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Unusual DCIS a presentation?

skg64
skg64 Member Posts: 8

Hello this is my first post so hope it works. About a year ago I noticed clear nipple discharge on the left side of my bra. I was send for mammogram andultrasound which were negative but a MRI showed a 4.7x 4.2 x 2.5 suspicious area of tissue. ADH was found on needle biopsy then DCIS grade 1 on excision wire biopsy.

My surgeon told me I could have lumpectomy with 20 rounds of radiation or a mastectomy. In my mind these both seem extreme for stage 0, grade 1, ER negative DCIS in a female over 50. I have tried to research options on the 'wait and see' approach but have found very little. Most posts seem to have DCIS discovered from calcifications on mammogram or a small lump. Not sure if presentation by discharge leads to a worse or better prognosis? can find nothing on this topic.

I was wondering if anyone has has a situation like mine? If so what options were presented. Is there anything I should consider with treatment due to the fact mine does not show up on mammogram?
Anyone advised they can watch and wait with grade 1?

I would think DCIS grade 1 is slow growing. I have read articles saying in 20 years from now I would most likely still be fine as it grows so slow. Many possible side effects and complications for surgery so trying to decide is hard.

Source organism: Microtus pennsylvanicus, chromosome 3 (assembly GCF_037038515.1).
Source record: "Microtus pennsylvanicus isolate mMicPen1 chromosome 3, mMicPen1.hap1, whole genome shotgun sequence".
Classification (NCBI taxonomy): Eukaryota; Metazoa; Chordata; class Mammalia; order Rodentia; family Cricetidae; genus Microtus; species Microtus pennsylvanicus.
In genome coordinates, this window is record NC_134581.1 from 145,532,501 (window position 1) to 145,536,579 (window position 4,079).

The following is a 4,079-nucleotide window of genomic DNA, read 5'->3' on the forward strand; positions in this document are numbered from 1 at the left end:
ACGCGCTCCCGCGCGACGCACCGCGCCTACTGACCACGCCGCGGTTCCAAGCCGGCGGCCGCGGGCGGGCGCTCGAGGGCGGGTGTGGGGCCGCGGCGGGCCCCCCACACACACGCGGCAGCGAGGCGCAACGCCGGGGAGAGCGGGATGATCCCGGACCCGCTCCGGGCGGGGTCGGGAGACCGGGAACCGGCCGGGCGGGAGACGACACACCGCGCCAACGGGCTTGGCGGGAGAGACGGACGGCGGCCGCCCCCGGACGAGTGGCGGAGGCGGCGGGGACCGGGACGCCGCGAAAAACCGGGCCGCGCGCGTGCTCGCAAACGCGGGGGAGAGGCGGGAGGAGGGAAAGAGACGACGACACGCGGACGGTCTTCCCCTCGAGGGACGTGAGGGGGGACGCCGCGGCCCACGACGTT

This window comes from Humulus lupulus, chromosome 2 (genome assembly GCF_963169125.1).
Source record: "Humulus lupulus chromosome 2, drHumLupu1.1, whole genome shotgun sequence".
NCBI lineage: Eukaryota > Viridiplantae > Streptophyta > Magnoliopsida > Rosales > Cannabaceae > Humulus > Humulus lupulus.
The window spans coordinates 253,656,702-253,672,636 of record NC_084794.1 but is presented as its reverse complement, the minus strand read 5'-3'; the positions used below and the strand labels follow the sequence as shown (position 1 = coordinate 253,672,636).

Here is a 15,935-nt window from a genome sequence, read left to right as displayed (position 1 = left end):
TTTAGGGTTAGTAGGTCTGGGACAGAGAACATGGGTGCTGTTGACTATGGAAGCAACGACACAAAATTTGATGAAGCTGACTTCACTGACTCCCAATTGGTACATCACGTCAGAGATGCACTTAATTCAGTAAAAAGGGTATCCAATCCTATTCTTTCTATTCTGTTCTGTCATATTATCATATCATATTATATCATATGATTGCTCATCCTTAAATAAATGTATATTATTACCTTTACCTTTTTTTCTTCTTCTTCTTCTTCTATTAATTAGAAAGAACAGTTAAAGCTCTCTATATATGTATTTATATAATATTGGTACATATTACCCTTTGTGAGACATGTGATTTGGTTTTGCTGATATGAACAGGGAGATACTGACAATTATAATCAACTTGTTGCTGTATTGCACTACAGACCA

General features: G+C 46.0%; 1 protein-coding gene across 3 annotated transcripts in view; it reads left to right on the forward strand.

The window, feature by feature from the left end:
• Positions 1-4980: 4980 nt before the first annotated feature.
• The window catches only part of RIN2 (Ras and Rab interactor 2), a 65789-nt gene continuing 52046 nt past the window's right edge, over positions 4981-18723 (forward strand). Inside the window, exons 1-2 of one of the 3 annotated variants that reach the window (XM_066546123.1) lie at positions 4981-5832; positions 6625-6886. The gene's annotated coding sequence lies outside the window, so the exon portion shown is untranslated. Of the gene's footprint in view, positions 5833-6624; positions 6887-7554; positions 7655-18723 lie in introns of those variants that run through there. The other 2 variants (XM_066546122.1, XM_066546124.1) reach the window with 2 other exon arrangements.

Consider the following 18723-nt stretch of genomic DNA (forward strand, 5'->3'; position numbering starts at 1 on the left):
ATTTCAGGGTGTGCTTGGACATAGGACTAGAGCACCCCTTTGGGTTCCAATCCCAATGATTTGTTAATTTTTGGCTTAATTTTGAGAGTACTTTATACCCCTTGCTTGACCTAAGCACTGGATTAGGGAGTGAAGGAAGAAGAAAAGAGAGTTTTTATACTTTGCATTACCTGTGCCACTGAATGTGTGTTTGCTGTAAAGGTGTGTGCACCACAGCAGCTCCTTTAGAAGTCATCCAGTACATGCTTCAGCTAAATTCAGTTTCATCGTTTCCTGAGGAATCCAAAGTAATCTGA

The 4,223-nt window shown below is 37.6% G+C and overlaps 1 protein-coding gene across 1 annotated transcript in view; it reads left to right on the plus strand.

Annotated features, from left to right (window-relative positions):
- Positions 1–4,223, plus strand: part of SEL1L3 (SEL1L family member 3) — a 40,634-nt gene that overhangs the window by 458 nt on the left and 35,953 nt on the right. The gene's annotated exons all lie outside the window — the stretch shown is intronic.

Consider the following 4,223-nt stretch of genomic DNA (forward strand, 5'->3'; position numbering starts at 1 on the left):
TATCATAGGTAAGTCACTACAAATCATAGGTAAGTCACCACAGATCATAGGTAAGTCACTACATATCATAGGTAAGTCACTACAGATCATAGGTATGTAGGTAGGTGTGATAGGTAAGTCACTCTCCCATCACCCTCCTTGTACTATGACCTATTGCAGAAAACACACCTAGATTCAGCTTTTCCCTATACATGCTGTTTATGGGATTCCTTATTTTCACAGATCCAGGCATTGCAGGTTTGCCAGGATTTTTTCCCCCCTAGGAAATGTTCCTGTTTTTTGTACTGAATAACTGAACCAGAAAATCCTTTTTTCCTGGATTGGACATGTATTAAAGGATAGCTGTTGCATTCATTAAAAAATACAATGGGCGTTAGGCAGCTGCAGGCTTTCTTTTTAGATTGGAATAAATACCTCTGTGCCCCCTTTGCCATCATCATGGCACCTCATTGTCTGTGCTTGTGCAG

Comments

  • smoothoperator78
    smoothoperator78 Member Posts: 72

    DCIS *is* cancer. It isn't invasive yet. But it is cancer and doesn't really fall into a wait and see situation. Surgery is the standard of care. With lumpectomy, radiation is part of the deal to get equivalent outcomes as mastectomy.

  • jelson
    jelson Member Posts: 622

    SKG64 - You are correct, there are physicians who advocate/have advocated a "wait and see" approach, but I haven't seen any actual studies which support such a protocol. It all seemed theoretical, based on some DCIS seeming to have disappeared over time - the conclusion being, some presentations of DCIS, not yet defined, might not require treatment. Your Grade 1 seems to be in your favor. However, here is a study that might be of interest to you, where different modes of treatment for DCIS are compared and a proxy for needle biopsy only is used. https://www.clinicaloncology.com/Breast-Cancer/Article/09-16/Data-Show-Risk-of-Watch-and-Wait-Approach-to-DCIS/37871.

  • moderators
    moderators Posts: 7,685

    SKG, we welcome you to the BC.org Community! Sorry you have to be here, but we're so glad you've joined us and hope you find it to be a place of support and information. If it helps, here is an article you might be interested in, from our main site:

    Treatment for DCIS

    Hope you find it helpful!
    The Mods
  • skg64
    skg64 Member Posts: 8

    SmoothOperator: Thank you for your response and at bit of an reality check. Not sure about my negative status as I think only ER was tested. Report says “ER negative 1% of cells ALLRED score 2/8”. I asked the surgeon about this and she said ER did not matter with DCIS. The nurse beside her said “negative is a good thing”???? I was thinking ER negative, grade one and older age was a good thing. However I do realize the area is largish and presented with discharge so something to consider. Also scary I have regular mammograms since age 40 with never a call back.